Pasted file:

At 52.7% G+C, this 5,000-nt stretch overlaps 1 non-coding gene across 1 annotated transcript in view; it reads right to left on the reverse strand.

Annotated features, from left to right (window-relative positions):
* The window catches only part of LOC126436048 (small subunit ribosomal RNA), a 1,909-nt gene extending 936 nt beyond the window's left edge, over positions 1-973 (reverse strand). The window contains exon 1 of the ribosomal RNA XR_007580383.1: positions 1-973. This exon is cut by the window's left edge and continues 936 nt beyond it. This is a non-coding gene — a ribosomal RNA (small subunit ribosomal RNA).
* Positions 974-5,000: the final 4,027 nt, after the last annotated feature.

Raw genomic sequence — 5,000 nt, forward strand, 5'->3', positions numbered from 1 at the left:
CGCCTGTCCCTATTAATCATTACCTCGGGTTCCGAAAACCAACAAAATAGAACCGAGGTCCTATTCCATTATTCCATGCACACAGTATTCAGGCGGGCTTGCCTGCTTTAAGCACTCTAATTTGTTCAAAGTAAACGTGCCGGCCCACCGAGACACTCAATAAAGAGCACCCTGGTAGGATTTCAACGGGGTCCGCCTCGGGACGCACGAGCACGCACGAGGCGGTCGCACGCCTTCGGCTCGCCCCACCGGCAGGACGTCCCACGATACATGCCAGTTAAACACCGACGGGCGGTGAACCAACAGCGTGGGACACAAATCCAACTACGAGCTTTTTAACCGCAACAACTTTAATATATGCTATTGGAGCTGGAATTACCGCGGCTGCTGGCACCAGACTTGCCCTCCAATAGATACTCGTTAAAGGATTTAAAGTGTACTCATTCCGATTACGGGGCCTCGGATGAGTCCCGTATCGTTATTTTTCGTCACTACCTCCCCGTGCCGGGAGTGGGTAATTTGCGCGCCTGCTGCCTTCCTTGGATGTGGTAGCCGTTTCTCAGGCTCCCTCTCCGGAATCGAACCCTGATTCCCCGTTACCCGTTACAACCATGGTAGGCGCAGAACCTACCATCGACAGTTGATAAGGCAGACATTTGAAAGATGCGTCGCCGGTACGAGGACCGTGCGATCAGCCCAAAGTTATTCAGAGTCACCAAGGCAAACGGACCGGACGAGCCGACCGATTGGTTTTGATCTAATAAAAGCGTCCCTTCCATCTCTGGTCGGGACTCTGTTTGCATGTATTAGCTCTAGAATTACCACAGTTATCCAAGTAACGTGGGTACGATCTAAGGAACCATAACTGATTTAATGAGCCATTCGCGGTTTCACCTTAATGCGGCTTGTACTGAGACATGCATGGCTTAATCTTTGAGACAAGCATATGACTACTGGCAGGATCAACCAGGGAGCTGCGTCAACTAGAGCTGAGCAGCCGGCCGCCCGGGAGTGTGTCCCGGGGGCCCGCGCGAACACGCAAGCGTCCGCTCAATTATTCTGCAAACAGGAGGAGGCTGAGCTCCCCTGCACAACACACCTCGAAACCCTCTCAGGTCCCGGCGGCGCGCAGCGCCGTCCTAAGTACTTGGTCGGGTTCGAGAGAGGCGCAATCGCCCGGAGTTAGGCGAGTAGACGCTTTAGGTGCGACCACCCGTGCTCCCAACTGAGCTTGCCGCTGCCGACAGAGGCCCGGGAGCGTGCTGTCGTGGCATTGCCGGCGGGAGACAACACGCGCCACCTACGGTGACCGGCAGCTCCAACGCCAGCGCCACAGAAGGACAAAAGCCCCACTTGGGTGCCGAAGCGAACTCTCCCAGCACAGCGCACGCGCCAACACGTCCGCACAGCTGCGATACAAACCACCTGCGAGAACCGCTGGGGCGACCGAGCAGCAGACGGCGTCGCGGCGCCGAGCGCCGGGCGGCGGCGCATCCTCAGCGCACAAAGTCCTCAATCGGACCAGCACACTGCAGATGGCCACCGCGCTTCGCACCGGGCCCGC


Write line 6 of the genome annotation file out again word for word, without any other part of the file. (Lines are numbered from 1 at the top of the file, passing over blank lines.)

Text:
CGCCTGTCCCTATTAATCATTACCTCGGGTTCCGAAAACCAACAAAATAGAACCGAGGTCCTATTCCATTATTCCATGCACACAGTATTCAGGCGGGCTTGCCTGCTTTAAGCACTCTAATTTGTTCAAAGTAAACGTGCCGGCCCACCGAGACACTCAATAAAGAGCACCCTGGTAGGATTTCAACGGGGTCCGCCTCGGGACGCACGAGCACGCACGAGGCGGTCGCACGCCTTCGGCTCGCCCCACCGGCAGGACGTCCCACGATACATGCCAGTTAAACACCGACGGGCGGTGAACCAACAGCGTGGGACACAAATCCAACTACGAGCTTTTTAACCGCAACAACTTTAATATATGCTATTGGAGCTGGAATTACCGCGGCTGCTGGCACCAGACTTGCCCTCCAATAGATACTCGTTAAAGGATTTAAAGTGTACTCATTCCGATTACGGGGCCTCGGATGAGTCCCGTATCGTTATTTTTCGTCACTACCTCCCCGTGCCGGGAGTGGGTAATTTGCGCGCCTGCTGCCTTCCTTGGATGTGGTAGCCGTTTCTCAGGCTCCCTCTCCGGAATCGAACCCTGATTCCCCGTTACCCGTTACAACCATGGTAGGCGCAGAACCTACCATCGACAGTTGATAAGGCAGACATTTGAAAGATGCGTCGCCGGTACGAGGACCGTGCGATCAGCCCAAAGTTATTCAGAGTCACCAAGGCAAACGGACCGGACGAGCCGACCGATTGGTTTTGATCTAATAAAAGCGTCCCTTCCATCTCTGGTCGGGACTCTGTTTGCATGTATTAGCTCTAGAATTACCACAGTTATCCAAGTAACGTGGGTACGATCTAAGGAACCATAACTGATTTAATGAGCCATTCGCGGTTTCACCTTAATGCGGCTTGTACTGAGACATGCATGGCTTAATCTTTGAGACAAGCATATGACTACTGGCAGGATCAACCAGGGAGCTGCGTCAACTAGAGCTGAGCAGCCGGCCGCCCGGGAGTGTGTCCCGGGGGCCCGCGCGAACACGCAAGCGTCCGCTCAATTATTCTGCAAACAGGAGGAGGCTGAGCTCCCCTGCACAACACACCTCGAAACCCTCTCAGGTCCCGGCGGCGCGCAGCGCCGTCCTAAGTACTTGGTCGGGTTCGAGAGAGGCGCAATCGCCCGGAGTTAGGCGAGTAGACGCTTTAGGTGCGACCACCCGTGCTCCCAACTGAGCTTGCCGCTGCCGACAGAGGCCCGGGAGCGTGCTGTCGTGGCATTGCCGGCGGGAGACAACACGCGCCACCTACGGTGACCGGCAGCTCCAACGCCAGCGCCACAGAAGGACAAAAGCCCCACTTGGGTGCCGAAGCGAACTCTCCCAGCACAGCGCACGCGCCAACACGTCCGCACAGCTGCGATACAAACCACCTGCGAGAACCGCTGGGGCGACCGAGCAGCAGACGGCGTCGCGGCGCCGAGCGCCGGGCGGCGGCGCATCCTCAGCGCACAAAGTCCTCAATCGGACCAGCACACTGCAGATGGCCACCGCGCTTCGCACCGGGCCCGC